High Society – Peak Oil or Hemp Oil?

How hemp biodiesel and biomass can avert catastrophePeak Oil – when the world’s reserves begin to run out – is coming within two years. Some people argue black-outs and killing off 4 billion people is an unavoidable result. DML reviews the evidence of Peak Oil and how hemp biomass and hemp biodiesel can help us avoid this looming disaster.

“I cited the textbook, ENVIRONMENTAL CHEMISTRY by Stanley E. Manahan, University of Missouri. Professor Manahan actually wrote on page 439 of the 3rd edition under the heading Energy from Photosynthesis, “Meeting US demands for oil and gas would require that about 6% of the land area of the coterminous 48 states be cultivated intensively for energy production”

“Hemp attains in four months a height of 6 to 12 feet and produces a larger amount of dry vegetable matter than any other crop in temperate climates.”

Response to Ed Rosenthal’s “Hemp Realities” – Lynn Osburn, 1995, from “The Emperor Wears No Cloths”, 11th Edition, p. 250

Willie Nelson’s biodiesel website:

Here’s a few shows about (and the website to) the “hemp car”:







Video about biodiesel


CBC online video about biodiesel

Hugh Downs online audio about hemp as biodiesel:


Hemp as a Fuel / Energy Source
Biodiesel fuel from Hemp Seed Oil

Peak Oil:


Current Situation & 2005 Projections
by Dale Allen Pfeiffer

“2005 Energy Picture

In fact, oil prices might drop back below $20/barrel before 2005 is over – depending on circumstances. Several new large fields should come online this year, adding extra capacity. These are the last of the 500 million barrel mega fields, since none has been discovered in the past few years. Eighteen new mega projects are due to start producing this year, followed by eleven more is 2006. However, 2007 will see the opening of only three new projects, followed by three more in 2008. This will not keep up with declining production in older fields, much less the increase in demand.”


“Oil production will begin its decline in 2007 or 2008. At that point repression, both at home and abroad, will begin in earnest. The economy will soon collapse completely (if it does not do so before 2007). People will feel the crunch, and they will become desperate. If you are not prepared in a supportive community intent on transitioning to self-sufficiency, then your chances of surviving are drastically reduced.”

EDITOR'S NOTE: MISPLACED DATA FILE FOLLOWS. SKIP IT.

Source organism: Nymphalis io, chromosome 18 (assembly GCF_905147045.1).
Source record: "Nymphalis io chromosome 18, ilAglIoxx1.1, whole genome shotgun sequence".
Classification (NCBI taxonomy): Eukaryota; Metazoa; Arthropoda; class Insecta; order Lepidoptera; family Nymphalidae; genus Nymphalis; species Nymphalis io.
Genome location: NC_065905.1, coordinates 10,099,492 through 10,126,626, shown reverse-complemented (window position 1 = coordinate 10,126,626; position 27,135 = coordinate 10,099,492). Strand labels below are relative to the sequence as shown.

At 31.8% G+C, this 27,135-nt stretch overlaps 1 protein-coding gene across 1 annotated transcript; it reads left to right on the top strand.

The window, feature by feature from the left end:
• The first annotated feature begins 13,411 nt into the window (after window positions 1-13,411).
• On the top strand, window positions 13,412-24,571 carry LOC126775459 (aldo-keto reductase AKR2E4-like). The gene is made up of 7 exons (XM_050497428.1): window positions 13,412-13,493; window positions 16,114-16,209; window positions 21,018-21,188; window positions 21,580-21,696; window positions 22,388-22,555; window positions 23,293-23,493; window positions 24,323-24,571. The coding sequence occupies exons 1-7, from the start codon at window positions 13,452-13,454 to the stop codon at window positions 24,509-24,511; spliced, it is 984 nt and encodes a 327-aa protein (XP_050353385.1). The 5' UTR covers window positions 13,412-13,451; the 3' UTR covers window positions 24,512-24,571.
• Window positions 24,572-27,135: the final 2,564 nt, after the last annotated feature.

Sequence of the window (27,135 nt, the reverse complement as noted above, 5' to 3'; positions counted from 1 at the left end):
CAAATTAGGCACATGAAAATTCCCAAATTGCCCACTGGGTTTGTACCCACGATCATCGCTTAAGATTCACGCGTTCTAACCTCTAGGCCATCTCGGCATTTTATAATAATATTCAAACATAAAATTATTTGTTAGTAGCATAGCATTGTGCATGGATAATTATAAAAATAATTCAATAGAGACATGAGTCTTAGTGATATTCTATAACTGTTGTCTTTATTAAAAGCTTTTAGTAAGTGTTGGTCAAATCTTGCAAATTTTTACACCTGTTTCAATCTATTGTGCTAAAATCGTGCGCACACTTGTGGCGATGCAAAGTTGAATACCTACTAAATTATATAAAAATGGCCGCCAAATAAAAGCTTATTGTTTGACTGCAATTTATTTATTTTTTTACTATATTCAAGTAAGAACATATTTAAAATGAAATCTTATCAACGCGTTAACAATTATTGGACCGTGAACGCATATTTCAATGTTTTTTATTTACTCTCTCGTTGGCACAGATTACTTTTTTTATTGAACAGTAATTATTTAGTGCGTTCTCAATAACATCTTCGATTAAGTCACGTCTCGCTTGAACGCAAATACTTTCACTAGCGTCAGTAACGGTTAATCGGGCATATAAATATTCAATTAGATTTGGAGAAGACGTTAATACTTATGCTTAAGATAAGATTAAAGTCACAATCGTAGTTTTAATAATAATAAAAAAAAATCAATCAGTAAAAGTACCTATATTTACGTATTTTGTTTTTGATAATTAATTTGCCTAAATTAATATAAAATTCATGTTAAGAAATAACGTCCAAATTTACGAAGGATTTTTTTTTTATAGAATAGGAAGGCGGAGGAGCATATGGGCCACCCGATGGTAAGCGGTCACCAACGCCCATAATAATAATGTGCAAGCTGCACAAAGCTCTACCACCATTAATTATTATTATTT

Eating Fossil Fuels
by Dale Allen Pfeiffer


Contrary to the common idea that increased prosperity results in a reduction in birth rate and population growth, Abernethy (1993), with several examples, makes the point that economic development may spur population growth. With better expectations for the future, more children can be afforded, and improved medical care means a better survival rate. Abernethy’s view is fully validated by what has happened in the newly oil-rich nations. With the social programs supported by oil income, and the Muslim tradition of large families, the growth rate of all the Gulf nations (which are all Muslim) and Libya, also Muslim, has been well above the average for the world which is about 1.6%. For example, the annual growth rate and doubling time’ of the population in Saudi Arabia and in Libya is 4.1% (doubling in 17 years), Kuwait 6.0% (doubling in 11.6 years), Qatar 6.5% (doubling time 10.7 years), and United Arab Emirates 7.3% (doubling time 9.6 years). As a result of these high growth rates, about half the population of the Arab world is now under the age of 15, portending a continued and perhaps even an increase in the population growth rate over the next two decades (Fernea, 1998). Also, this new generation is the first to live predominantly in cities. This has been made possible by oil wealth which allowed people to move beyond primarily agrarian and nomadic economies. (This is similar to what happened earlier in the United States when the need for farm labor was greatly reduced by oil-powered machinery, and people moved to the cities to engage in manufacturing and other enterprises.)